The collection of page-views of manuscripts at Saint Catherine’s Monastery at Mount Sinai housed at the Library of Congress includes not only Greek manuscripts, and Georgian manuscripts, but also Syriac manuscripts. A series of links to the Syriac New Testament manuscripts in the collection is at the end of this post.
How important is Syriac evidence? Very important. To find out more about the Syriac Versions – the Old Syriac, the Peshitta, the Harklean Syriac, and more – here are links to a few resources:
The Bible in the Syriac Tradition, by Sebastian Brock
The Fourfold Gospels in the Writings of Ephrem, by Matthew Crawford.
Syriac Versions of the New Testament, by Peter Williams
ENTTC Entry: Syriac Versions, by Robert Waltz
1915 ISBE Entry: Syriac Versions, by Thomas Nicol
Two Memoirs on the Syriac Version, by John Gwynn
English Translations of the Peshitta Version, at Dukhrana.com
In addition, if you are hungry for additional Syriac resources:
Sebastian Brock has provided a collection of Syriac resources, including information on patristic writers such as Cyrillona and Isaac of Antioch, who are not even named in the list of cited authors in
Hugoye: Journal of Syriac Studies, is crammed with articles keeping readers up to date about Syriac discoveries and research, especially regarding Syriac patristic writings.
George al-Banna has a series of video lessons on how to read Syriac.
The Meltho font may be useful if you want to write Syriac electronically.
Here are links to the page-views of over 50 manuscripts in the collection at Saint Catherine’s Monastery. (If a date-assignment appears to be an estimate, it is.)
MS 1: Gospels-Lectionary (1127)
MS 2: Four Gospels (500’s) This is a very early copy of the Peshitta Gospels.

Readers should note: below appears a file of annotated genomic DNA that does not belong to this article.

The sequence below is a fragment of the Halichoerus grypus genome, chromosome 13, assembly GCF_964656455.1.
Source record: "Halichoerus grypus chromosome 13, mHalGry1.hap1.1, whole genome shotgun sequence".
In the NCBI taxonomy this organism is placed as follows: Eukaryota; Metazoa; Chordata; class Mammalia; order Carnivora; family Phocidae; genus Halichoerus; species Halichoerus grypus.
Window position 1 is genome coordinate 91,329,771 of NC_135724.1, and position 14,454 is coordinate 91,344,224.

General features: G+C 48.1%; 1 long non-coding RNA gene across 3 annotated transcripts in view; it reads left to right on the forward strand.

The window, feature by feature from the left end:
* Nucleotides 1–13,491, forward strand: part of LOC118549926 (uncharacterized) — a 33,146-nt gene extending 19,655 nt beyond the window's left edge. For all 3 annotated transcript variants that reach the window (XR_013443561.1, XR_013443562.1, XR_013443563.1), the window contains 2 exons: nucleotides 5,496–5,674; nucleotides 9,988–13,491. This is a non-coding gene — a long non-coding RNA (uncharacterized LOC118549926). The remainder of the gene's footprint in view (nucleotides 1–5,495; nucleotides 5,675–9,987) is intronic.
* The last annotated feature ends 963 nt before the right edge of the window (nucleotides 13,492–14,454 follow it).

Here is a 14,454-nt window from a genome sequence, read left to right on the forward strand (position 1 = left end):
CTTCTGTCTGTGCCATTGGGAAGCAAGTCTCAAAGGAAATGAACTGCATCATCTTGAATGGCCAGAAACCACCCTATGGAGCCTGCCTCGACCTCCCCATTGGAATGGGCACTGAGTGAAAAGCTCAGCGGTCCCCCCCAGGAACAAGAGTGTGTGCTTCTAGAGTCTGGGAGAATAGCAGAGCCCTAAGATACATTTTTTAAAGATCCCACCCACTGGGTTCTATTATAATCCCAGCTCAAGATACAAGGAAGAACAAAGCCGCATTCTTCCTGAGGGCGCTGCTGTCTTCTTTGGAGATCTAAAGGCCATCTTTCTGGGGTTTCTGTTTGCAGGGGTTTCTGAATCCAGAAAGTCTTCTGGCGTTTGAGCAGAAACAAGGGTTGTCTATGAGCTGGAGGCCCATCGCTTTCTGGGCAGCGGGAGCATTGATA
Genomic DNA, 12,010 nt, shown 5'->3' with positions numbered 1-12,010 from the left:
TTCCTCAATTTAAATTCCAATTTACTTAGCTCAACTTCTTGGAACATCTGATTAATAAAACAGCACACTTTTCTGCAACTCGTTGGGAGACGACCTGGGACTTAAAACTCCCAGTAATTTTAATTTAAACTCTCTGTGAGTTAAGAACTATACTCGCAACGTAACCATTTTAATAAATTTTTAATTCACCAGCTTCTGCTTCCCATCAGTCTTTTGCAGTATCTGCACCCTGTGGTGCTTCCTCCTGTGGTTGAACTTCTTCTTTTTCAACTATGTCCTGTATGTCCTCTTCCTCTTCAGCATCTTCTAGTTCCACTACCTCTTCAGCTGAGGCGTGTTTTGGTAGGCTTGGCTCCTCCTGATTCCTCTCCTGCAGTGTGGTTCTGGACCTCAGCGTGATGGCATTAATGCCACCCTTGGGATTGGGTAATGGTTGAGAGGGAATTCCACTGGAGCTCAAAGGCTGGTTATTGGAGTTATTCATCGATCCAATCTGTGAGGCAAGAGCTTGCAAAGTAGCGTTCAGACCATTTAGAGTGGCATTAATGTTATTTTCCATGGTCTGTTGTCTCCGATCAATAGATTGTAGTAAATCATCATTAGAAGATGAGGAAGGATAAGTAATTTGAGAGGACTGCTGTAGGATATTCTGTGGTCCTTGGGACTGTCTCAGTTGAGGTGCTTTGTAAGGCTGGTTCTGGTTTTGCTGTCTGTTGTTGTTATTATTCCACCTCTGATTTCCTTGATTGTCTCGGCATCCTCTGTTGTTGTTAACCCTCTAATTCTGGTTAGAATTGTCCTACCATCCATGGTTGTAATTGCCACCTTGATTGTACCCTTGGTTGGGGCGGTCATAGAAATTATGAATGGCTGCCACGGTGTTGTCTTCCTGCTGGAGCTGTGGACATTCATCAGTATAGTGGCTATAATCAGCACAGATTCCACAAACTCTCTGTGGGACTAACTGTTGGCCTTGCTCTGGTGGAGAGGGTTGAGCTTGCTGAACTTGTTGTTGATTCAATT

MS 3: Pauline Epistles (c. 500) This is the same manuscript as Schøyen MS 2530. Andreas Juckel has made a thorough analysis and full collation of this manuscript’s text.
MS 5: Epistles and Acts (500’s)
MS 6: Gospels-Lectionary (1178)
MS 7: Gospels-Lectionary (1100’s)
MS 11: Four Gospels (800’s)
MS 15: Acts and Epistles (700’s)
MS 17: Syriac New Testament (800’s)
MS 20: Gospels-Lectionary (1015)
MS 21: New Testament Lectionary (1000’s)
MS 30: Lives of Holy Women and Four Gospels (Sinaitic Syriac Palimpsest) (400) This is the famous (or infamous) Sinaitic Syriac palimpsest; its upper writing tells about events in the lives of some Christian ladies; the harder-to-see lower writing is the (incomplete) Gospels, from about 400. This manuscript’s Gospels-text is closely related to the text in the (also incomplete) Curetonian Syriac Gospels manuscript.
MS 45: Apostolos (1043)
MS 49: Lectionary (1100-1300)
MS 74: Four Gospels (1200)
MS 76: Lectionary(Gospels) (1200)
MS 81: Lectionary (Epistles) (1232)
MS 92: Praxapostolos (1291)
MS 135: Four Gospels (1100-1300)
MS 161: Lectionary (New Testament) (1300-1500)
MS 215: Praxapostolos (1219)
MS 216: Praxapostolos (1200)
MS 217: Lectionary (Gospels) (1297)
MS 218: Praxapostolos (1200)
MS 219: Lectionary (Gospels) (1200’s)
MS 222: Praxapostolos (1267)
MS 227: Praxapostolos (1293)
MS 229: Praxapostolos (1200’s)
MS 231: Four Gospels (1200’s)
MS 235: Praxapostolos (1215)
MS 236: Lectionary (Gospels) (1294)MS 238: Lectionary (Gospels) (1200’s)
MS 259: Gospels (Luke and John) (1200’s)
MS 269: Lectionary (Gospels) (1100-1300)
MS 271: Lectionary (Gospels) (1288)
Image 105, with asterisks and rubrics
MS 272: Four Gospels (1296)
MS 16: Patristica and Profana (600’s)
MS 24: Works of Mar Isaac et al (900’s)
MS 28: Book of Kings (700’s)
MS 35: First Samuel (600’s)
MS 67: Works of Mar Ephrem (800’s)
And if that’s not enough, the contents of more Syriac manuscripts, from other places, can be accessed at MSS-Syriaques and at the Mingana Collection.